If I had to place a bet on one of these two research teams, my money would be on Adrian Sargeant’s – if only because my clients and staff consistently report to me that the legacy gifts they observe are overwhelmingly from women.

For the most part, they are also donors. As NCPG learned in its 2000 study, ‘The majority of planned gift donors have made multiple gifts to charity, including outright gifts of cash and various planned gifts.’

Consider another, even more important aspect of this question: the wealth and income levels of legacy donors.

In the United States, gift planners routinely target wealthy individuals and major donors. No doubt this is partly because they calculate that people who have more money can leave more money. But also, I submit, self-interest is involved, since the complex estate planning that surrounds most large legacies requires platoons of skilled professionals. Is this emphasis on wealthy prospects justified? Is it in the best interest of most nonprofits? In some circumstances, yes. But if this approach diverts resources from efforts to cultivate and educate legacy prospects who either aren’t wealthy – or at least haven’t given large gifts during their lifetimes – it’s decidedly counterproductive.

  • I’ve learned two important things about the character of legacy donors over the years from the legacy specialist Robert F Sharpe, Jr and others as well as from my colleagues and clients.
  • First, that there is no correlation between either income or wealth with the likelihood of giving by bequest.
  • Second, that the average bequest, now about $35,000 in the US, typically comes from the estate of a retired woman who either has no living children, or feels they’ve got enough money of their own.

Sargeant’s recent research confirms this demographic pattern, at least in the British context. When comparing samples of legacy pledgers and donors who had been asked to pledge but hadn’t yet done so, Sargeant found that, ‘pledgers report a significantly lower annual income than supporters’. Admittedly, the pledgers were older, with a mean age of 68 as compared with 59 for the other donors, but that difference alone is insufficient to explain the significant income gap. He also learned that the amount of money donated to charity each year was roughly the same for pledgers and supporters.

2. Why do donors leave legacies?

The legacy market in the United States is complicated because our tax laws allow for a wide variety of tax-reduction schemes that involve charitable giving – and because thousands of professionals have crowded into the market to help exploit these laws. That’s probably why most of the talk I’ve heard over the years about the motivations for legacy giving centres around the question of tax savings.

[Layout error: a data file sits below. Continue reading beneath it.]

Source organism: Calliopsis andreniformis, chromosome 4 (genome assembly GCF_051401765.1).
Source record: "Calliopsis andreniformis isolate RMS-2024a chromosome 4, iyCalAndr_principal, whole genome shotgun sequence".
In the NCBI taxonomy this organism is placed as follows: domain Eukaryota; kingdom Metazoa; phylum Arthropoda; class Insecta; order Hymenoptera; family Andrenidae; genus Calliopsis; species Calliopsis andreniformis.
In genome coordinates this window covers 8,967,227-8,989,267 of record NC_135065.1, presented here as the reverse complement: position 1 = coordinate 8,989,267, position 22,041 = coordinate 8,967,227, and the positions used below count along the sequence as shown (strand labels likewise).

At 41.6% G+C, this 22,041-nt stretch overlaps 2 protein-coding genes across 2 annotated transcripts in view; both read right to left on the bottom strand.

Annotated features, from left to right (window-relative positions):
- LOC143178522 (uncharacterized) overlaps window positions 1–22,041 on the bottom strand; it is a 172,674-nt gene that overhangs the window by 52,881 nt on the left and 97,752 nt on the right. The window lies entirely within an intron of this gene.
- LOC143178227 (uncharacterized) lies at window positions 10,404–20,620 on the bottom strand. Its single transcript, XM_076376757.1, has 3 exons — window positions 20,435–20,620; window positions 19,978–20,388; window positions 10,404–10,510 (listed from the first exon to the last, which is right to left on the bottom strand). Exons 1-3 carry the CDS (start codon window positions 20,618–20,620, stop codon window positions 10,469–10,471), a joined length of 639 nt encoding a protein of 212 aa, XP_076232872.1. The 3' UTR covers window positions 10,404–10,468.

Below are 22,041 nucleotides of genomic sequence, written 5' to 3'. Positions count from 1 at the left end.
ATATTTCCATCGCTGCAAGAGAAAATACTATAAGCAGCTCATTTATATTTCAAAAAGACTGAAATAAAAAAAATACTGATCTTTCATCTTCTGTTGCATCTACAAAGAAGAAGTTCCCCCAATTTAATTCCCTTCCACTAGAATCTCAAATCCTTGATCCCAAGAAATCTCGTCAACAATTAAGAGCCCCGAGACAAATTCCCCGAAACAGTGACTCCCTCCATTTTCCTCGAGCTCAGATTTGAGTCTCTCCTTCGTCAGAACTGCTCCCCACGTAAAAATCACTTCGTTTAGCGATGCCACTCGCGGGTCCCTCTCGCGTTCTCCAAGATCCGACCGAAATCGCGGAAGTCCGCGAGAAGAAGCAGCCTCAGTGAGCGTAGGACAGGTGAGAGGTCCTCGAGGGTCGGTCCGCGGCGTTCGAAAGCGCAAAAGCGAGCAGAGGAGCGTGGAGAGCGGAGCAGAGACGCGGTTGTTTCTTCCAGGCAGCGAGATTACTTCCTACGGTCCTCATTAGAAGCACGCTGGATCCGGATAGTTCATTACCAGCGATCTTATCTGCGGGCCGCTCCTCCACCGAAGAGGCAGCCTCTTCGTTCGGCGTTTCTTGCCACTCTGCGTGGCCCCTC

This, despite the fact that (a) every survey of which I’m aware reports that legacy gifts are rarely motivated by tax considerations and (b) most bequests come from non-taxable estates. It’s all about the mission, as NCPG’s 2000 survey convincingly documented. (And if the US estate tax is eventually eliminated, there won’t be any reason left to question the finding! In the meantime, it’s worth noting that legacies to charities aren’t taxed in the UK.)

As the NCPG study concluded, ‘Legal and financial advisors appear to play a much more significant role in the gift planning process than they did [in 1992]. This may be attributed in part to the increasing affluence and financial sophistication of donors in a strong economy. However, the desire to support charity remains the primary motivation for most donors, while tax and other financial considerations continue to be secondary.’

Sargeant’s findings in the UK provide considerable support for this finding. It’s true, of course, that US tax laws are unique to that country and that tax benefits clearly do motivate some legacy gifts there, at least in part. But I suspect that what Sargeant learned in the UK will prove largely true in the United States as well.
In ‘The Efficacy of Legacy Communications’, Sargeant and Jay report that three factors stand out above all others as keys to the legacy decision. The following statements ranked highest among the motivators.

  • ‘My family are already adequately provided for.’
  • ‘I have no immediate family to provide for.’
  • ‘I perceive that the charities’ needs are more pressing than those of my family.’

In ‘The Final Gift,’ Sargeant and Hilton report on a complex, two-stage study involving 1,500 donors to five of the UK’s largest charities. Their paper is full of chi-squares and Kuskal Tau Values and Q statistics and eigenvalues, but much of it is written in English –and the findings are clear enough.